The Orville is a riff of Star Trek the Next Generation from Seth McFarlane, creator of Family Guy/American Dad and resurrector of Cosmos. It’s a problematic mess…However there is a moment in the Orville that spoke to me.
A loyal commander teams up with a traitorous general to crush a rebellion through a combination of super advanced weapons and manipulation of the calender.
Weird is easy. Believably, coherently and off-puttingly weird is much harder…
A member of the filth finds his calling as the police’s newest, and nearly only, wizard.
Peter Grant is not your typical urban fantasy protagonist. For starters he’s a cop, and an extremely junior one at that. More importantly, at the beginning of the series, not a very good cop: better than a hanger, but lacking in the instincts and discipline that would make him stand out. He’s also black, which matter less then it might have in the past, but certainly carries varying degrees of baggage in the Police, London, and England respectively.
A look at the role of football in the far future of 17776 from an extremely unique perspective…
Sometimes surprise is everything. If you have any interest in social science fiction – in particular how society adapts to change, or the nature of play, then just give 17776 a try, preferably spacing the chapters out and on a device that can scroll pages easily.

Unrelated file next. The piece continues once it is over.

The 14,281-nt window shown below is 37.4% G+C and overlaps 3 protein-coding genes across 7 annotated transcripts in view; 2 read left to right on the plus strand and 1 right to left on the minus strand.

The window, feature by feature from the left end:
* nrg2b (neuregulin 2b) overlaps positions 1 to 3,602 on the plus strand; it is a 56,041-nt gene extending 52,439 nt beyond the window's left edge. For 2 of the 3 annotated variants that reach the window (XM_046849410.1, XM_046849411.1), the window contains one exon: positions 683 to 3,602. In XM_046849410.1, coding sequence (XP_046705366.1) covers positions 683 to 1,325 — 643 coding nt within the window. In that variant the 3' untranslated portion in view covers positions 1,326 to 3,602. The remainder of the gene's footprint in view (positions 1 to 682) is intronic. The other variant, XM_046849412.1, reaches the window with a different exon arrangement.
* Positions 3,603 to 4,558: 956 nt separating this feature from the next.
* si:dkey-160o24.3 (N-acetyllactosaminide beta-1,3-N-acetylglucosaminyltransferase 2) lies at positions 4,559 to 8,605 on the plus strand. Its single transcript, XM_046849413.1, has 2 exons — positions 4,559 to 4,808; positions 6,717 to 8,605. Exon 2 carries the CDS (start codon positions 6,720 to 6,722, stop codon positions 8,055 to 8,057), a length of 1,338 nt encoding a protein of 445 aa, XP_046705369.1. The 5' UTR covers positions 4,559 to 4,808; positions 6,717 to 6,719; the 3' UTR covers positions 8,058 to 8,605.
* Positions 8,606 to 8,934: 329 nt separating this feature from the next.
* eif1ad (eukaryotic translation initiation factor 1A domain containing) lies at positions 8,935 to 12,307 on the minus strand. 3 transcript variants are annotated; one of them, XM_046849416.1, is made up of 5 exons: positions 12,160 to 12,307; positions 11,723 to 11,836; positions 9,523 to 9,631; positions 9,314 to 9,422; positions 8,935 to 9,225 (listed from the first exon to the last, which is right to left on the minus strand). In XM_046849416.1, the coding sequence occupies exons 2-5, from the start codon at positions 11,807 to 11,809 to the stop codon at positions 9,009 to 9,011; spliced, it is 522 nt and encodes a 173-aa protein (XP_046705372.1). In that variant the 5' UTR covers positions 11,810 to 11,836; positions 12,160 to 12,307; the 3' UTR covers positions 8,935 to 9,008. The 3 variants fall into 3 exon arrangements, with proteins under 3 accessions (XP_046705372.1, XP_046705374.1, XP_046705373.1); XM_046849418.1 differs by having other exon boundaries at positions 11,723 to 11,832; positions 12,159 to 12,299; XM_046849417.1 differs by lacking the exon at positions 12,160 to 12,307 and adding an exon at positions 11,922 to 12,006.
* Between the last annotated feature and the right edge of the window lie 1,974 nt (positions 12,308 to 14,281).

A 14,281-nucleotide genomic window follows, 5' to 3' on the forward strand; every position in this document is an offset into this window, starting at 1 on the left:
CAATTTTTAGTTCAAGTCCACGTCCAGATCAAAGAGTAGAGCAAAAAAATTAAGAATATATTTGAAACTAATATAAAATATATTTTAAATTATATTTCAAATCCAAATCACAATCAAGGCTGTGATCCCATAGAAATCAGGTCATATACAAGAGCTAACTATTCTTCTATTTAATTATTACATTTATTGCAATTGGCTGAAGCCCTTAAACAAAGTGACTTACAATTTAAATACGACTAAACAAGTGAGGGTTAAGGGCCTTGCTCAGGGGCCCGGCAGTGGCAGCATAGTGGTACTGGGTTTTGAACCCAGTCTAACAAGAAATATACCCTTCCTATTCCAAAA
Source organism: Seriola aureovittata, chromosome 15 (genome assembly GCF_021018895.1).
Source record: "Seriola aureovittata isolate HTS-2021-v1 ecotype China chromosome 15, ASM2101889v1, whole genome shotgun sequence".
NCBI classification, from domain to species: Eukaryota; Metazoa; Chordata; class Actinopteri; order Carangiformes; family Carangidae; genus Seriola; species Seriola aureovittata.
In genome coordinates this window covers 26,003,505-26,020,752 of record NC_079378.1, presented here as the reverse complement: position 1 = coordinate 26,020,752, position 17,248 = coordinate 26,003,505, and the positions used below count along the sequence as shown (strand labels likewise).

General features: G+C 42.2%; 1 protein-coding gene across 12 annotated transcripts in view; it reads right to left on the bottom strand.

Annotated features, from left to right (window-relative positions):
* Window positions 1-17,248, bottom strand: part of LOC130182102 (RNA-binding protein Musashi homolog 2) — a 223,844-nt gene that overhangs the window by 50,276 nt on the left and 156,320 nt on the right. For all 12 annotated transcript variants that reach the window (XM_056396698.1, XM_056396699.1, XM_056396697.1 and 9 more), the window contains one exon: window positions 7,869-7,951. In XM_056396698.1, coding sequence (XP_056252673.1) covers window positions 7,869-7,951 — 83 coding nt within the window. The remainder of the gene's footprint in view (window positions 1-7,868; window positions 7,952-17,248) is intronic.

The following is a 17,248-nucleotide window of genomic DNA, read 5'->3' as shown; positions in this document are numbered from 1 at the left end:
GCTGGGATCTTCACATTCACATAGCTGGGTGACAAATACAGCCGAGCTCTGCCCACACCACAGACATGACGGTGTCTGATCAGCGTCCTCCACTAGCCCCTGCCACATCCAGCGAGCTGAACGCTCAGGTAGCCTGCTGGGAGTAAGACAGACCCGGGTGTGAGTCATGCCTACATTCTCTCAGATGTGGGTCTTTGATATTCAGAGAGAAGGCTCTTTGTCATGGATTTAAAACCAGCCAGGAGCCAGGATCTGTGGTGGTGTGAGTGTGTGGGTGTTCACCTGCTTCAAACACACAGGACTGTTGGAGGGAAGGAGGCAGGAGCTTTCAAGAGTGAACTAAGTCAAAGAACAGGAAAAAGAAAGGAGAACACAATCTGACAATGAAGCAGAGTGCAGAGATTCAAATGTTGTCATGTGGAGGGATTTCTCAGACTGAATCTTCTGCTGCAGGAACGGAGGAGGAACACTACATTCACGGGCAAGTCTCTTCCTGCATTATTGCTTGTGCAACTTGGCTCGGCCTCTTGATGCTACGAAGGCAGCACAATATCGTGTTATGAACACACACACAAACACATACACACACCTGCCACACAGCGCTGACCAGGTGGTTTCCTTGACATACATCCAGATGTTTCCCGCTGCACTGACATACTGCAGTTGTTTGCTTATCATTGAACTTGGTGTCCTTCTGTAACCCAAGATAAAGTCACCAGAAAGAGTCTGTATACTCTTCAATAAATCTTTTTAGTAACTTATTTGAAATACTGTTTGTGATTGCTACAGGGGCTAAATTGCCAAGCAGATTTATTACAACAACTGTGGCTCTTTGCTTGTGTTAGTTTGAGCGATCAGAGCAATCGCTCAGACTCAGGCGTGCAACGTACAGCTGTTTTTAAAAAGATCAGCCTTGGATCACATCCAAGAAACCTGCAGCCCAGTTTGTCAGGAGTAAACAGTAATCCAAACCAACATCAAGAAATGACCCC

Now we get to the category where I can actually seem vaguely competent because I’ve read most of them before. As you would hope, this is an extremely strong category, and my only regret is that I didn’t have time to read more books in these series.
As mentioned before this is not strictly a Hugo category, it just uses the same voting system with the same electorate and is given out at the same time. It’s also an odd duck, as novels duke it out with short stories and mixtures of both. Still, the Campbell Award often ends up being my favourite slate – in previous years I have preferred the novels represented here to those in the novel category.
What happens when SFF fans nominate comic books for an award? Usually I would say you get fewer superhero titles and more SFF, but this year fully half the titles contain avengers, though not the avengers you are thinking of. Also, I love comic books, but I have no knack for visual criticism, so I apologise in advance to both readers and artists if my art criticism boils down to “it looked pretty”.
The Novelette and Novella are the ugly step children of the Hugos, novelette being a long short story, and a novella being a short novel. Nonetheless, they are often have the most diversity in offerings of the categories. This slate of novellas is particularly strong, with five of the six stories being excellent and deserving of award.
The Novelette and Novella are the ugly step children of the Hugos, novelette being a long short story, and a novella being a short novel. Nonetheless, they are often have the most diversity in offerings of the categories.